The growth of the digital economy has resulted in personal data processing becoming a global industry of enormous value. The General Data Protection Regulation (GDPR), which came into effect in May 2018, aims to protect EU privacy rights and harmonise data protection law across the EU. The GDPR changes the way in which personal data must be collected, stored and processed. Given that personal data is used so widely, the GDPR impacts upon a vast number of sectors and data privacy has become an important concern for businesses, internet users, lawyers and public bodies.
The Graduate Certificate in Data Protection (Law and Computing) is an interdisciplinary programme run jointly by the School of Law and Government and the School of Computing with the collaboration of the Association of Data Protection Officers (ADPO), a special interest society within the Irish Computer Society (ICS). The aim of the programme is to combine the University’s expertise in law and computing and the materials provided by the ADPO/ICS to provide students with advanced expertise in the technological and legal aspects of data protection and privacy law.
The course consists of 3 modules, 10 ECTS credits each: one law focused module, one computing focused module and one module very practical in nature delivered by the School of Computing, but with quite an interdisciplinary approach. This latter module encompasses material provided by the Association of Data Protection Officers (ADPO), a special interest society within the Irish Computer Society (ICS). It also encompasses a practical project that students need to complete throughout the whole year.
Project Aims and Objectives:
- Provide students with a systematic understanding and critical awareness of the legal and technological issues at the forefront of data privacy.
- Enable graduates to be highly competitive in a field which has a high demand for well qualified graduates.
- Provide students with a unique interdisciplinary education.
Life on Campus
We have three academic campuses close to Dublin City centre - they are located in Glasnevin and Drumcondra, and can be reached by public transport (Dublin Bus).
Each campus has libraries, study spaces, restaurants, and on-campus residencies. Sports facilities are located on two of the academic campuses. We also have a dedicated sports campus in the form of St Claire’s.
DCU students have access to exceptional teaching and learning facilities across our three academic campuses.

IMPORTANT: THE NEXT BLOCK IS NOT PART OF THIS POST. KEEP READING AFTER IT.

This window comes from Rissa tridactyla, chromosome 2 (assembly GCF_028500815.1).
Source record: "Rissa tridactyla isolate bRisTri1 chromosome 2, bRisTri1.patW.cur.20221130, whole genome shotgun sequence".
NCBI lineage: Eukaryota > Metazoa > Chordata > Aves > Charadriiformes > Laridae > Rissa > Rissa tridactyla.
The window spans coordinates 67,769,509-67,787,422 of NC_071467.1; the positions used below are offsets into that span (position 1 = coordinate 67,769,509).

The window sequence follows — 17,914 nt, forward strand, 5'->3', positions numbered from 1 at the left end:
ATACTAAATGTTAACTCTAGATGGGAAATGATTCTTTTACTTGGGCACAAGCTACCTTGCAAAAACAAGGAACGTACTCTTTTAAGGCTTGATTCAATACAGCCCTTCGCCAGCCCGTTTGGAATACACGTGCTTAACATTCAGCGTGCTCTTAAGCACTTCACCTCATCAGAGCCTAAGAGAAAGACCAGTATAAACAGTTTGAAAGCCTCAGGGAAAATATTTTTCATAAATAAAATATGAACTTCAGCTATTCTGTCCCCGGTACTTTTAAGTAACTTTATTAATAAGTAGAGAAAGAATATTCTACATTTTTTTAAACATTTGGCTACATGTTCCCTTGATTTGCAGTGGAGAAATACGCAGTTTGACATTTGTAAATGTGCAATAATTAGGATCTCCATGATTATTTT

These include modern learning theatres, research centres, television and radio/podcast studios, classrooms, computer suites and advanced labs in the areas of languages, engineering, physics, chemistry and biotechnology, as well as a sports performance centre and training hospital ward. In 2021, we opened our first virtual reality ‘Leadership Lab’, which is located in our Business School.
Construction on our FutureTech building on the Glasnevin campus will get underway in 2022. Once completed, this facility will advance DCU’s international reputation for excellence in science, computing and engineering disciplines. It will have the capacity to accommodate an additional 3,000 STEM students on the university’s Glasnevin campus.
Among the student facilities in DCU are a sports complex with a 25 metre pool, three libraries and The Helix, our renowned performing arts centre.
In 2018, a purpose-built state-of-the-art new student centre - The U - was opened. This centre serves the needs of a rapidly growing student body of 18,500 and is home to the Student Leadership and Lifeskills Centre, performing arts and cultural spaces for students and the wider community, and an Entrepreneurship and Innovation Hub.
There are more than 140 clubs and societies for students in DCU, with ‘Clubs & Socs’ days taking place on both the Glasnevin and Drumcondra campuses at the start of the academic year.
We have a number of academic, professional and social supports for students.
Student Advice Centre: Offers a wide range of supports and services to students
The Writing Centre - drop-in writing workshops for students through the academic year
Maths Learning Centre - provides maths support for students of all ability levels with maths modules
Student Learning: facilitate the transition from passive to active learning for students at DCU, by teaching study skills, nurturing critical thinking and building student confidence.
Careers work with students to help them on their professional journey into graduate employment.
Our student support team offers a comprehensive support programme, helping students make that all important transition into university life and focusing on building confidence and skills which are key to success at third level.
There are significant demands from the public and private sector and professional external stakeholders for Data Protection Officers and participants on this course will have the skill set required to fill these positions. It will also provide people working in the relevant sector the opportunity to upskill for either their current position or for promotion.
Applicants must have an Irish or UK Honours undergraduate degree (H2.2 or above) or equivalent in Computer Science, Computing, Computer applications or a related discipline.
Candidates with significant experience in the software development sector in addition to an Honours primary degree in some other discipline, may also be considered for entry.
Prior professional qualifications and experience may be decisive in admission. For example the ICS certified Data Protection Practitioner will be accepted for entry.